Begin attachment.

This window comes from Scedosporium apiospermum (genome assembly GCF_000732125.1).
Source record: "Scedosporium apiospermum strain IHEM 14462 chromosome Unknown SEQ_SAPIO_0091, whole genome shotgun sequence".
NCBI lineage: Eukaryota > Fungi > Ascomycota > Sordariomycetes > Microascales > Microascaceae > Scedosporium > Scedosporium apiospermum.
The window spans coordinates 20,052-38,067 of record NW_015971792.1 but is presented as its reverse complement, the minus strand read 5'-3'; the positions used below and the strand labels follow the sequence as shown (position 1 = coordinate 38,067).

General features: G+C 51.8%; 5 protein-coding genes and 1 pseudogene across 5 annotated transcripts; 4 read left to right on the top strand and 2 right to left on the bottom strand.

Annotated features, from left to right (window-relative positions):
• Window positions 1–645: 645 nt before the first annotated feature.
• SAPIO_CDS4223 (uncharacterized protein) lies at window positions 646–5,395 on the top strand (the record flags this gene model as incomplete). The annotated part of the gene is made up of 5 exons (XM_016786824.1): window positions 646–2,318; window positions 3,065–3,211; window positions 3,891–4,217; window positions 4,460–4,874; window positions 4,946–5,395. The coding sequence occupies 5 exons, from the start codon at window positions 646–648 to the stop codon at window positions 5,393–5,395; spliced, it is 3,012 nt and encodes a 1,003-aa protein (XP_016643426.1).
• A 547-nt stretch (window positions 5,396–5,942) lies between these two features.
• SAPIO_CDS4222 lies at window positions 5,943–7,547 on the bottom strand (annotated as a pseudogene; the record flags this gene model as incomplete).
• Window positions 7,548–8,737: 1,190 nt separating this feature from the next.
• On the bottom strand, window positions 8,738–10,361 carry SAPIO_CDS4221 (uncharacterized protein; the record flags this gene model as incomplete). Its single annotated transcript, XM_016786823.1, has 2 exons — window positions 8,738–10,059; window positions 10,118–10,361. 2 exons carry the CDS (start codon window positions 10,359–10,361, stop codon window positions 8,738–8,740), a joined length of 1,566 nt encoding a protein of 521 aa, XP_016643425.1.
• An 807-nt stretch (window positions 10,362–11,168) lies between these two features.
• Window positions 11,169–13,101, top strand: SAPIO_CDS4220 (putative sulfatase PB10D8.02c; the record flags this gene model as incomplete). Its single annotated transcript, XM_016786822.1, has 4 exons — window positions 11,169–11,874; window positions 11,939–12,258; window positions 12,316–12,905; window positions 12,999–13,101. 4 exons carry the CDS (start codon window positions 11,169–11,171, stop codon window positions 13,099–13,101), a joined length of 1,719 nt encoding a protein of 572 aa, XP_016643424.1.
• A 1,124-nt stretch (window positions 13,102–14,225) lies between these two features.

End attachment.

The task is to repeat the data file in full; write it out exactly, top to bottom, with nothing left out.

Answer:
This window comes from Scedosporium apiospermum (genome assembly GCF_000732125.1).
Source record: "Scedosporium apiospermum strain IHEM 14462 chromosome Unknown SEQ_SAPIO_0091, whole genome shotgun sequence".
NCBI lineage: Eukaryota > Fungi > Ascomycota > Sordariomycetes > Microascales > Microascaceae > Scedosporium > Scedosporium apiospermum.
The window spans coordinates 20,052-38,067 of record NW_015971792.1 but is presented as its reverse complement, the minus strand read 5'-3'; the positions used below and the strand labels follow the sequence as shown (position 1 = coordinate 38,067).

General features: G+C 51.8%; 5 protein-coding genes and 1 pseudogene across 5 annotated transcripts; 4 read left to right on the top strand and 2 right to left on the bottom strand.

Annotated features, from left to right (window-relative positions):
• Window positions 1–645: 645 nt before the first annotated feature.
• SAPIO_CDS4223 (uncharacterized protein) lies at window positions 646–5,395 on the top strand (the record flags this gene model as incomplete). The annotated part of the gene is made up of 5 exons (XM_016786824.1): window positions 646–2,318; window positions 3,065–3,211; window positions 3,891–4,217; window positions 4,460–4,874; window positions 4,946–5,395. The coding sequence occupies 5 exons, from the start codon at window positions 646–648 to the stop codon at window positions 5,393–5,395; spliced, it is 3,012 nt and encodes a 1,003-aa protein (XP_016643426.1).
• A 547-nt stretch (window positions 5,396–5,942) lies between these two features.
• SAPIO_CDS4222 lies at window positions 5,943–7,547 on the bottom strand (annotated as a pseudogene; the record flags this gene model as incomplete).
• Window positions 7,548–8,737: 1,190 nt separating this feature from the next.
• On the bottom strand, window positions 8,738–10,361 carry SAPIO_CDS4221 (uncharacterized protein; the record flags this gene model as incomplete). Its single annotated transcript, XM_016786823.1, has 2 exons — window positions 8,738–10,059; window positions 10,118–10,361. 2 exons carry the CDS (start codon window positions 10,359–10,361, stop codon window positions 8,738–8,740), a joined length of 1,566 nt encoding a protein of 521 aa, XP_016643425.1.
• An 807-nt stretch (window positions 10,362–11,168) lies between these two features.
• Window positions 11,169–13,101, top strand: SAPIO_CDS4220 (putative sulfatase PB10D8.02c; the record flags this gene model as incomplete). Its single annotated transcript, XM_016786822.1, has 4 exons — window positions 11,169–11,874; window positions 11,939–12,258; window positions 12,316–12,905; window positions 12,999–13,101. 4 exons carry the CDS (start codon window positions 11,169–11,171, stop codon window positions 13,099–13,101), a joined length of 1,719 nt encoding a protein of 572 aa, XP_016643424.1.
• A 1,124-nt stretch (window positions 13,102–14,225) lies between these two features.